High transfusion ratios are not associated with increased complication rates in patients with severe extremity injuries

Philbert Van, Chitra N. Sambasivan, Charles E. Wade, John A. Jones, John B. Holcomb, Martin Schreiber, Lorne H. Blackbourne

    Research output: Contribution to journalArticle

    13 Citations (Scopus)

    Abstract

    BACKGROUND: High transfusion ratios of plasma to packed red blood cells (>1:2) have been associated with increased survival and increased complications in patients receiving massive transfusion (MT). We hypothesized that high ratio transfusion would be associated with no survival benefit and increased complications in combat victims with compressible hemorrhage.

    METHODS: A retrospective analysis of soldiers injured in the current conflict during 5 years (n = 2,105) who received blood was performed on those with isolated extremity (abbreviated injury scale extremity score > or = 3 and abbreviated injury scale score 0-2 in all other regions) injury comparing those who received a MT with those who did not. Transfusion ratios in the first 24 hours were correlated with outcomes.

    RESULTS: Injury severity score (14.6 vs. 12.1; p < 0.05), international normalized ratio (1.65 vs. 1.28; p < 0.05), and base deficit (8.0 vs. 3.7; p < 0.05) were higher in the MT group. High transfusion ratios were associated with a trend toward decreased mortality (17.2% vs. 6.9%; p = 0.07) in MT patients and no increased complications (20.7% vs. 26.4%; p > 0.05). In those receiving a non-MT, high ratios were associated with similar mortality (4.8% vs. 3.9%; p > 0.05) and complications (12.4% vs. 9.2%; p > 0.05).

    CONCLUSIONS: Extremity injured patients receiving MT may benefit from high transfusion ratios and do not experience increased complications. No change in mortality or complications was observed in non-MT patients across transfusions ratios. High transfusion ratios are not associated with increased complications in patients with isolated extremity injury regardless of whether a MT is required.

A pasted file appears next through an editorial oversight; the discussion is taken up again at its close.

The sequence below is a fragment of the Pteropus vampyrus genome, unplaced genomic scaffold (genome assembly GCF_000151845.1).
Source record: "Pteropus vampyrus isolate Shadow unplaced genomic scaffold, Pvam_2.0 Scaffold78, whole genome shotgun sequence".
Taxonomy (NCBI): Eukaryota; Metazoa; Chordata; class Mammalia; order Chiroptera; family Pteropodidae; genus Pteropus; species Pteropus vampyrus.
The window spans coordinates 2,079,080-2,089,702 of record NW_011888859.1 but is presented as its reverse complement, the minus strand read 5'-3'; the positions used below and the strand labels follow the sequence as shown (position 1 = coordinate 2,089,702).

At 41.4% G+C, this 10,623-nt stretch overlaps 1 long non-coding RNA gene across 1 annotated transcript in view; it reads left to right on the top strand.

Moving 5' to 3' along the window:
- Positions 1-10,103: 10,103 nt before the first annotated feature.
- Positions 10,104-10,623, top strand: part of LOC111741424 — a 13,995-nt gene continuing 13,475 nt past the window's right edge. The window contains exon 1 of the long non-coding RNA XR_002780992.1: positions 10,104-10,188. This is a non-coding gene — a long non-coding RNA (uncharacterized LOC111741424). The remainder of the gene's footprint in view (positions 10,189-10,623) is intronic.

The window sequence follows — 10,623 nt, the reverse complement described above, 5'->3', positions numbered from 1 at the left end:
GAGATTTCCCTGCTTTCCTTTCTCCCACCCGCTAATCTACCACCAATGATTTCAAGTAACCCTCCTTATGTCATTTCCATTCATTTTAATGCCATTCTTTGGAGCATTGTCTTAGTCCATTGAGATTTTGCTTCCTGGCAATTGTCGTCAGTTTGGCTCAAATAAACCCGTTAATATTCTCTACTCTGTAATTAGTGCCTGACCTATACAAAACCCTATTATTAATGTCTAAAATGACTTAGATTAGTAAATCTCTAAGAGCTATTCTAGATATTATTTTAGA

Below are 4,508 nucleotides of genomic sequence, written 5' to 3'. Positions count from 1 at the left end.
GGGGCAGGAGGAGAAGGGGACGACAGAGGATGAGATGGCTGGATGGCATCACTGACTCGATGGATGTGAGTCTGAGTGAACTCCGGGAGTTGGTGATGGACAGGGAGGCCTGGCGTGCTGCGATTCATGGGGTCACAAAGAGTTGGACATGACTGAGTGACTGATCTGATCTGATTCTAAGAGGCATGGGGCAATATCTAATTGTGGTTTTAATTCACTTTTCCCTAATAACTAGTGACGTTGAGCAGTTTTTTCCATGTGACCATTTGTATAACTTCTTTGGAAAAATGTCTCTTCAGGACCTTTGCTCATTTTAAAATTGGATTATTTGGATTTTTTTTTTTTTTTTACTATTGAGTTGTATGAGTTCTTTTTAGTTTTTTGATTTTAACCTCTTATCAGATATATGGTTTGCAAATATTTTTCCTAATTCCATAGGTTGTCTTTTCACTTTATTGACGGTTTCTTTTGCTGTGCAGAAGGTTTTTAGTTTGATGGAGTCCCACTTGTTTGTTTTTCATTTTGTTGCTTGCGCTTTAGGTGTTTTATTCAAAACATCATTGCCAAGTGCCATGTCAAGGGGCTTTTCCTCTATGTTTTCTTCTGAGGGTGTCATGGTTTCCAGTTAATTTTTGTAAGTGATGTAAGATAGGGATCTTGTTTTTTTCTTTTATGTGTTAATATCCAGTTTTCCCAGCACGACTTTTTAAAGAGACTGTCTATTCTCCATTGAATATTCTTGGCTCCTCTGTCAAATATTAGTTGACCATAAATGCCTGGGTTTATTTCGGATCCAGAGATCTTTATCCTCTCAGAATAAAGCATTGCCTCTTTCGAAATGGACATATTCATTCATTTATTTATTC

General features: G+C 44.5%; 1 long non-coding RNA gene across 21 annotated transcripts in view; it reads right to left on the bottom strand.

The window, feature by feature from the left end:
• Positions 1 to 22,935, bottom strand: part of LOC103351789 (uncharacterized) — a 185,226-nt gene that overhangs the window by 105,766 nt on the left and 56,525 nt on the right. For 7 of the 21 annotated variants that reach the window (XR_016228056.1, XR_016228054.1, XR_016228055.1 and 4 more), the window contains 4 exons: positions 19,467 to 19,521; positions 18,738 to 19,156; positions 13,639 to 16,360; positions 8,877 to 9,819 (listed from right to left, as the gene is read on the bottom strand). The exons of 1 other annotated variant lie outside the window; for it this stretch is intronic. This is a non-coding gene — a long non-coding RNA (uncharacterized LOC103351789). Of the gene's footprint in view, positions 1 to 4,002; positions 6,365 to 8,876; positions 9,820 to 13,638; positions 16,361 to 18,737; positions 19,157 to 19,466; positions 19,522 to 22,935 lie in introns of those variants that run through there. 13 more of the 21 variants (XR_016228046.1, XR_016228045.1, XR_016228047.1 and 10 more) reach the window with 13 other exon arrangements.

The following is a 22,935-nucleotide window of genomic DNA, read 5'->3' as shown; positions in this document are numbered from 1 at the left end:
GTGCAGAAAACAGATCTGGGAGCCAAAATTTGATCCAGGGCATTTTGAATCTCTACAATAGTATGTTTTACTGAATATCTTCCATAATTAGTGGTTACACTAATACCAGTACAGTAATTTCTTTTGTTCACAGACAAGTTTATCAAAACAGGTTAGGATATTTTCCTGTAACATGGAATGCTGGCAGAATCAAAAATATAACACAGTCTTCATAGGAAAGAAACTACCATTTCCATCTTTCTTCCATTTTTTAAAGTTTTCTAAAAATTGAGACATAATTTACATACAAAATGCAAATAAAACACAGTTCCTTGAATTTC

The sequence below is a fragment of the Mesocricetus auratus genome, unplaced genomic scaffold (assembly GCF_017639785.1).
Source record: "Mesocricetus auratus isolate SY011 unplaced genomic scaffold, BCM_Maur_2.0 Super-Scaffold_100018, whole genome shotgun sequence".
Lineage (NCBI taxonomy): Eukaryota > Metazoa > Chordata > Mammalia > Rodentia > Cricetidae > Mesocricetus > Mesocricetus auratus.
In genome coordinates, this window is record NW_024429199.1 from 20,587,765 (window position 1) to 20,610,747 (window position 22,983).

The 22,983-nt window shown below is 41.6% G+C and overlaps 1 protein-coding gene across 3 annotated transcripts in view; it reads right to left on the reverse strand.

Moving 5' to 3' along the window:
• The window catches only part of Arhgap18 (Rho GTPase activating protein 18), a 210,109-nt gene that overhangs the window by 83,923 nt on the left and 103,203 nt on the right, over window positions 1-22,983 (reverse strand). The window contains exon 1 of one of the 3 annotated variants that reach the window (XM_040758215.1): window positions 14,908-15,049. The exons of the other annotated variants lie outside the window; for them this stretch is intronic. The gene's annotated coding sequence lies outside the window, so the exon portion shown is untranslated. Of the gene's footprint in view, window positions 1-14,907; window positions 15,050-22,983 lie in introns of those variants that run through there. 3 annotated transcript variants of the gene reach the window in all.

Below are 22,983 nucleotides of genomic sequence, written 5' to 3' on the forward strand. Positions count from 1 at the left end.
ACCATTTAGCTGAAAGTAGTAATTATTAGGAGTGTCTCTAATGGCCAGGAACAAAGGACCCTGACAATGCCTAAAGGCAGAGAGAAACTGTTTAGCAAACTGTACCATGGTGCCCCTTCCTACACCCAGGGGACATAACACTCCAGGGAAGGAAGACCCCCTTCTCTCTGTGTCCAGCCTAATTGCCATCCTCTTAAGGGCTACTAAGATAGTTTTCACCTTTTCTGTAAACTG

Original languageEnglish (US)
    Pages (from-to)S64-S68
    JournalThe Journal of trauma
    Volume69
    DOIs
    StatePublished - Jul 1 2010

    Fingerprint

    Extremities
    Abbreviated Injury Scale
    Wounds and Injuries
    Injury Severity Score
    Survival
    Mortality
    Military Personnel
    Erythrocytes
    Hemorrhage

    ASJC Scopus subject areas

    • Surgery
    • Critical Care and Intensive Care Medicine

    Cite this

    High transfusion ratios are not associated with increased complication rates in patients with severe extremity injuries. / Van, Philbert; Sambasivan, Chitra N.; Wade, Charles E.; Jones, John A.; Holcomb, John B.; Schreiber, Martin; Blackbourne, Lorne H.

    In: The Journal of trauma, Vol. 69, 01.07.2010, p. S64-S68.

    Research output: Contribution to journalArticle

    Van, Philbert ; Sambasivan, Chitra N. ; Wade, Charles E. ; Jones, John A. ; Holcomb, John B. ; Schreiber, Martin ; Blackbourne, Lorne H. / High transfusion ratios are not associated with increased complication rates in patients with severe extremity injuries. In: The Journal of trauma. 2010 ; Vol. 69. pp. S64-S68.
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    abstract = "BACKGROUND: High transfusion ratios of plasma to packed red blood cells (>1:2) have been associated with increased survival and increased complications in patients receiving massive transfusion (MT). We hypothesized that high ratio transfusion would be associated with no survival benefit and increased complications in combat victims with compressible hemorrhage.METHODS: A retrospective analysis of soldiers injured in the current conflict during 5 years (n = 2,105) who received blood was performed on those with isolated extremity (abbreviated injury scale extremity score > or = 3 and abbreviated injury scale score 0-2 in all other regions) injury comparing those who received a MT with those who did not. Transfusion ratios in the first 24 hours were correlated with outcomes.RESULTS: Injury severity score (14.6 vs. 12.1; p < 0.05), international normalized ratio (1.65 vs. 1.28; p < 0.05), and base deficit (8.0 vs. 3.7; p < 0.05) were higher in the MT group. High transfusion ratios were associated with a trend toward decreased mortality (17.2{\%} vs. 6.9{\%}; p = 0.07) in MT patients and no increased complications (20.7{\%} vs. 26.4{\%}; p > 0.05). In those receiving a non-MT, high ratios were associated with similar mortality (4.8{\%} vs. 3.9{\%}; p > 0.05) and complications (12.4{\%} vs. 9.2{\%}; p > 0.05).CONCLUSIONS: Extremity injured patients receiving MT may benefit from high transfusion ratios and do not experience increased complications. No change in mortality or complications was observed in non-MT patients across transfusions ratios. High transfusion ratios are not associated with increased complications in patients with isolated extremity injury regardless of whether a MT is required.",